The barring of Mr. Rank‘s Oliver Twist from its announced appearance (1949) in the United States is explained thus by Arnold Forster in his book, A Measure of Freedom (Doubleday and Co., Inc., 1950, p. 10):
American movie distributors refused to become involved in the distribution and exhibition of the motion picture after the Anti-Defamation League and others expressed the fear that the film was harmful. The Rank Organization withdrew the picture in the United States.
Finally it was announced in the spring of 1951 that the British film after seventy-two eliminations and with a prologue by Dr. Everett R. Clinchy of the National Conference of Christians and Jews might be accepted as a filming of Dickens without anti-semitic intentions (Dallas Morning News). But is there any Charles Dickens left anywhere around?
On the question of Communism in Hollywood, there is available in pamphlet form a remarkably informative broadcast of a dialogue (Facts Forum Radio Program, WFAA, Dallas, January 11, 1952) between Mr.
Dan Smoot of Dallas and the motion picture star, Adolphe Menjou. Replying dramatically to a series of questions climatically arranged, Mr, Menjou begins with Lenin‘s We must capture the cinema, shows Americans their incredible ignorance of Communism, lists Congressional committees which issue helpful documents, and recommends a boycott of motion pictures which are written by Communists, produced by Communists, or acted in by Communists, the term Communists including those who support the Communist cause. For a free copy of this valuable broadcast, write to Facts Forum, 718 Mercantile Bank building, Dallas, Texas. See also Red Treason in Hollywood by Myron C. Fagan (Cinema Educational Guild, P. O. Box 8655, Cole Branch, Hollywood 46, California), and do not miss Did the Movies Really Clean House? in the December, 1951, American Legion Magazine.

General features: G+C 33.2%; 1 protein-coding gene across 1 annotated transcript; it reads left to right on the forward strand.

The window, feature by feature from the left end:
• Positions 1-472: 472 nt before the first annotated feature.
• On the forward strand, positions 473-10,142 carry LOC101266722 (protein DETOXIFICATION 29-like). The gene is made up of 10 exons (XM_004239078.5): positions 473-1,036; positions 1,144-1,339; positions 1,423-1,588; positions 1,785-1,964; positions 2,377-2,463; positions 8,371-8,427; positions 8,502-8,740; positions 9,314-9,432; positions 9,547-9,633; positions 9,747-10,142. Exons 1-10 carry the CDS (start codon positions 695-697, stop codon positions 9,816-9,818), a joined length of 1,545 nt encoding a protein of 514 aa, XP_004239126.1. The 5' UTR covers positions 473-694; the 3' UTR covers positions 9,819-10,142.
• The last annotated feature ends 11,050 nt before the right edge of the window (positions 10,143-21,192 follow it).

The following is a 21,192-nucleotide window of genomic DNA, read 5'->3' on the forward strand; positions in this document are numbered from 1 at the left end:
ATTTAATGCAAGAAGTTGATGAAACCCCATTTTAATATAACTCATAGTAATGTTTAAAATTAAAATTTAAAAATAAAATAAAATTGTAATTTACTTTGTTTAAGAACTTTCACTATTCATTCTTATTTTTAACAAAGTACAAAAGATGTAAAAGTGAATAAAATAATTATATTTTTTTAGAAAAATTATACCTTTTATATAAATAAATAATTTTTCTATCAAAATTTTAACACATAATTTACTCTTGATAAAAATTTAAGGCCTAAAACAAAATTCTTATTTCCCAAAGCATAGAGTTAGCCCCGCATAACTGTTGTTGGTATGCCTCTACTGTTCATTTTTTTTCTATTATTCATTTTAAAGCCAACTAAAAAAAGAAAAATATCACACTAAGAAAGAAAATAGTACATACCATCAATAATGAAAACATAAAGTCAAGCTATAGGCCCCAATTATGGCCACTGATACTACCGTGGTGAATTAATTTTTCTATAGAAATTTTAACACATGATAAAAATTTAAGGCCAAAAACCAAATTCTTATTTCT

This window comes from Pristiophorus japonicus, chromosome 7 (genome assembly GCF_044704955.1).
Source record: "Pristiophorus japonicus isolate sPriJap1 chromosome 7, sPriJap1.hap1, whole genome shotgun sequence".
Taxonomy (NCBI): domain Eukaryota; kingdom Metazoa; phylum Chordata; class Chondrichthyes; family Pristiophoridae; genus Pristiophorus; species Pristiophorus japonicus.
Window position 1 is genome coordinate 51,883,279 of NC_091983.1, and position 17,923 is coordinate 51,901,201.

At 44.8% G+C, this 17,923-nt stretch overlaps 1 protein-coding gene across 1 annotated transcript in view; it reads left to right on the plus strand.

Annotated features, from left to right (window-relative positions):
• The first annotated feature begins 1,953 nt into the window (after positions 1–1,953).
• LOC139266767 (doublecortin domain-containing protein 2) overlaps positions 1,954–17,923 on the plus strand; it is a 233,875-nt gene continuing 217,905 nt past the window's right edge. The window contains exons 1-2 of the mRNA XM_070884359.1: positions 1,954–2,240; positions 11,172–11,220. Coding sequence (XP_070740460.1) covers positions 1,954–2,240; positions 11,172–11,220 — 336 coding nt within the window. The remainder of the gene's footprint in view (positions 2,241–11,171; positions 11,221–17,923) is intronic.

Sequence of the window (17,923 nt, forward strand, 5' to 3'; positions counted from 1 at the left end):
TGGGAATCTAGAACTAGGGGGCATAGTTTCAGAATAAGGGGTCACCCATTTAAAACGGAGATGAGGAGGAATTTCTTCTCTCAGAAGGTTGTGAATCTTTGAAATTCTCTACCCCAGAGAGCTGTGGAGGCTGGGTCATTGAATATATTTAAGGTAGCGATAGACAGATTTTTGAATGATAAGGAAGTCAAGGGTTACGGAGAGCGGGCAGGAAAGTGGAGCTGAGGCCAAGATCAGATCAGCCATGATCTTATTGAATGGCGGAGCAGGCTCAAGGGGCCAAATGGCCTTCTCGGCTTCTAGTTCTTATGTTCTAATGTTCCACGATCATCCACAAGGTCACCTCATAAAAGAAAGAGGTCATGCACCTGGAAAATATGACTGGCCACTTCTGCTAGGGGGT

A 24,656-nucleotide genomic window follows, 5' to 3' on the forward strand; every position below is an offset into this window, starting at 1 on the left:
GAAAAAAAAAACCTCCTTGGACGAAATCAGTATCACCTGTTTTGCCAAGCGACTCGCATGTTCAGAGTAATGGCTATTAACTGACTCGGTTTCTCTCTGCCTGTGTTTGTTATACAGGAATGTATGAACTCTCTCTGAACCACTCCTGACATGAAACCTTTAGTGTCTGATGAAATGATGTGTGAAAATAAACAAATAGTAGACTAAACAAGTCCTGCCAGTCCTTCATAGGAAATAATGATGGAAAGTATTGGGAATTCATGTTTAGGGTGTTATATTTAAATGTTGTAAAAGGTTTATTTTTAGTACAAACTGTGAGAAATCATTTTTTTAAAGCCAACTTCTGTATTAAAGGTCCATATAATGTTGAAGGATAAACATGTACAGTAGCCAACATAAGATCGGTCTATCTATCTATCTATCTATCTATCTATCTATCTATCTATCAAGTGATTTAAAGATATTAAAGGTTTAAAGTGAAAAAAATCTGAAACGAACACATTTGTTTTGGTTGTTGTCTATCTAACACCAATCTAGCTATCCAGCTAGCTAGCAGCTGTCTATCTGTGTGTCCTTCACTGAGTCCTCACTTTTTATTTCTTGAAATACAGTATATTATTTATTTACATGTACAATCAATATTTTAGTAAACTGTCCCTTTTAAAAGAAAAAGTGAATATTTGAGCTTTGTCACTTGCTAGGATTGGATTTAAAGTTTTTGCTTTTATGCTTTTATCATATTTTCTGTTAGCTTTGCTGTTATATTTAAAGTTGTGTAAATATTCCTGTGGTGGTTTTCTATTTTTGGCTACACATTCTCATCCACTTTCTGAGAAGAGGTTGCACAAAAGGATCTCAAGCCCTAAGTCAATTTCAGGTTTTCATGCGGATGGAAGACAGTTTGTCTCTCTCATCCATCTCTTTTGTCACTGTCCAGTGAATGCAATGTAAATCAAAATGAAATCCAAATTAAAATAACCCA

Censorship in the field of books is even more significant than in periodicals, motion pictures, and radio (not here considered), and a somewhat more extended discussion is imperative.
With reference to new books, a feature article, Why You Buy Books That Sell Communism, by Irene Corbally Kuhn in the American Legion Magazine for January, 1951, shows how writers on the staffs of two widely circulated New York book review supplements are influential in controlling America‘s book business. To school principals, teachers, librarians, women‘s clubs indeed to parents and all other Americans interested in children, who will be the next generation this article is necessary reading.
It should be ordered and studied in full and will accordingly not be analyzed here (American Legion Magazine, 580 Fifth Avenue, New York 18, New York; see also The Professors and the press in the July, 1951, number of this magazine). Important also is A Slanted Guide to Library Selections, by Oliver Carlson, in The Freeman for January 14, 1952.
Dealing in more detail with books in one specific field, the China theater, where our wrong policies have cost so many young American lives, is an article entitled The Gravediggers of America, Part I, The Book Reviewers Sell Out China, by Ralph de Toledano (The American Mercury, July, 1951, pp. 72-78. See also Part II in the August number). Mr. de Toledano explains that America‘s China policy, whether by coincidence, or as part of a sharply conceived and shrewdly carried out plan has led to the fact that China is Russia‘s. Mr. de Toledano then turns his attention to the State Department:
Meanwhile the real lobby,the four-plus propagandists of a pro-Communist line in Asia, prospered. Its stooges were able to seize such a stranglehold on the State Department‘s Far Eastern division that to this day, as we slug it out with the Chinese Reds, they are still unbudgeable. Working devotedly at their side has been a book-writing and book-reviewing cabal.